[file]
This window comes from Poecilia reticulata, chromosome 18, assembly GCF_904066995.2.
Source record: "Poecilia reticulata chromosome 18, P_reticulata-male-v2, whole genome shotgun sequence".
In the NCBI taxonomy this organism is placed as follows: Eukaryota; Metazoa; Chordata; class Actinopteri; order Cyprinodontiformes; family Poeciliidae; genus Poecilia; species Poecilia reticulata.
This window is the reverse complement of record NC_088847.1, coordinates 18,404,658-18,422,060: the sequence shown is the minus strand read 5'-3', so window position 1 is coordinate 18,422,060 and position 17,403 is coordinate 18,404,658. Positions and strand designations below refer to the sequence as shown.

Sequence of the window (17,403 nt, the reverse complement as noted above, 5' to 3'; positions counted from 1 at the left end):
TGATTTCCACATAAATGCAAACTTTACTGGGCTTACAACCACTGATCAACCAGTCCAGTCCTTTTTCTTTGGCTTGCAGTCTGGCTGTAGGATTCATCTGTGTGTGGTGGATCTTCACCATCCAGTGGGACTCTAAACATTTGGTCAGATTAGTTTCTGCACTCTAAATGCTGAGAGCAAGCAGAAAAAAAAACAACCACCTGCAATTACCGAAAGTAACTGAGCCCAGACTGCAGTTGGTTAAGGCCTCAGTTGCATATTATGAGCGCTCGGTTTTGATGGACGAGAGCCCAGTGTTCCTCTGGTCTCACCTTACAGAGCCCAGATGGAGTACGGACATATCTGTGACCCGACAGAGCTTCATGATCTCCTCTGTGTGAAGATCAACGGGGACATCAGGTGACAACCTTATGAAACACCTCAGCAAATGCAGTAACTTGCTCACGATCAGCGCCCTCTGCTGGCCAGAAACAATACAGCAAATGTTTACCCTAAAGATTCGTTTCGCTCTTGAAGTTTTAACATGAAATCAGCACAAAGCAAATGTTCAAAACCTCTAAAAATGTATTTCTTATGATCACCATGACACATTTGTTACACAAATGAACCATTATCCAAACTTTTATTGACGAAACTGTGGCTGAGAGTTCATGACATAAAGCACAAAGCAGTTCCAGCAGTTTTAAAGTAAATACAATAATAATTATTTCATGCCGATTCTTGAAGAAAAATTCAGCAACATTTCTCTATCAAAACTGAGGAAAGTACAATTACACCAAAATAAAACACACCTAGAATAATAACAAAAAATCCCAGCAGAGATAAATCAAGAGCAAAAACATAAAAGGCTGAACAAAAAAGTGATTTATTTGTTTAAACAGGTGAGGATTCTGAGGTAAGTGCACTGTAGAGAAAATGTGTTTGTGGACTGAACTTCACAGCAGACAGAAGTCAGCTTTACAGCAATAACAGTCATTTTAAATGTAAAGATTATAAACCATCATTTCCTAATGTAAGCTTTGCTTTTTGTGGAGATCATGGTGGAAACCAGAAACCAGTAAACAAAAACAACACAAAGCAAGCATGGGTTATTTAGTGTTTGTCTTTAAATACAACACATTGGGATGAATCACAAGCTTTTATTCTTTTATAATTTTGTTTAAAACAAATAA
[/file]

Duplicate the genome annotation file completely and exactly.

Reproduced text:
This window comes from Poecilia reticulata, chromosome 18, assembly GCF_904066995.2.
Source record: "Poecilia reticulata chromosome 18, P_reticulata-male-v2, whole genome shotgun sequence".
In the NCBI taxonomy this organism is placed as follows: Eukaryota; Metazoa; Chordata; class Actinopteri; order Cyprinodontiformes; family Poeciliidae; genus Poecilia; species Poecilia reticulata.
This window is the reverse complement of record NC_088847.1, coordinates 18,404,658-18,422,060: the sequence shown is the minus strand read 5'-3', so window position 1 is coordinate 18,422,060 and position 17,403 is coordinate 18,404,658. Positions and strand designations below refer to the sequence as shown.

Sequence of the window (17,403 nt, the reverse complement as noted above, 5' to 3'; positions counted from 1 at the left end):
TGATTTCCACATAAATGCAAACTTTACTGGGCTTACAACCACTGATCAACCAGTCCAGTCCTTTTTCTTTGGCTTGCAGTCTGGCTGTAGGATTCATCTGTGTGTGGTGGATCTTCACCATCCAGTGGGACTCTAAACATTTGGTCAGATTAGTTTCTGCACTCTAAATGCTGAGAGCAAGCAGAAAAAAAAACAACCACCTGCAATTACCGAAAGTAACTGAGCCCAGACTGCAGTTGGTTAAGGCCTCAGTTGCATATTATGAGCGCTCGGTTTTGATGGACGAGAGCCCAGTGTTCCTCTGGTCTCACCTTACAGAGCCCAGATGGAGTACGGACATATCTGTGACCCGACAGAGCTTCATGATCTCCTCTGTGTGAAGATCAACGGGGACATCAGGTGACAACCTTATGAAACACCTCAGCAAATGCAGTAACTTGCTCACGATCAGCGCCCTCTGCTGGCCAGAAACAATACAGCAAATGTTTACCCTAAAGATTCGTTTCGCTCTTGAAGTTTTAACATGAAATCAGCACAAAGCAAATGTTCAAAACCTCTAAAAATGTATTTCTTATGATCACCATGACACATTTGTTACACAAATGAACCATTATCCAAACTTTTATTGACGAAACTGTGGCTGAGAGTTCATGACATAAAGCACAAAGCAGTTCCAGCAGTTTTAAAGTAAATACAATAATAATTATTTCATGCCGATTCTTGAAGAAAAATTCAGCAACATTTCTCTATCAAAACTGAGGAAAGTACAATTACACCAAAATAAAACACACCTAGAATAATAACAAAAAATCCCAGCAGAGATAAATCAAGAGCAAAAACATAAAAGGCTGAACAAAAAAGTGATTTATTTGTTTAAACAGGTGAGGATTCTGAGGTAAGTGCACTGTAGAGAAAATGTGTTTGTGGACTGAACTTCACAGCAGACAGAAGTCAGCTTTACAGCAATAACAGTCATTTTAAATGTAAAGATTATAAACCATCATTTCCTAATGTAAGCTTTGCTTTTTGTGGAGATCATGGTGGAAACCAGAAACCAGTAAACAAAAACAACACAAAGCAAGCATGGGTTATTTAGTGTTTGTCTTTAAATACAACACATTGGGATGAATCACAAGCTTTTATTCTTTTATAATTTTGTTTAAAACAAATAA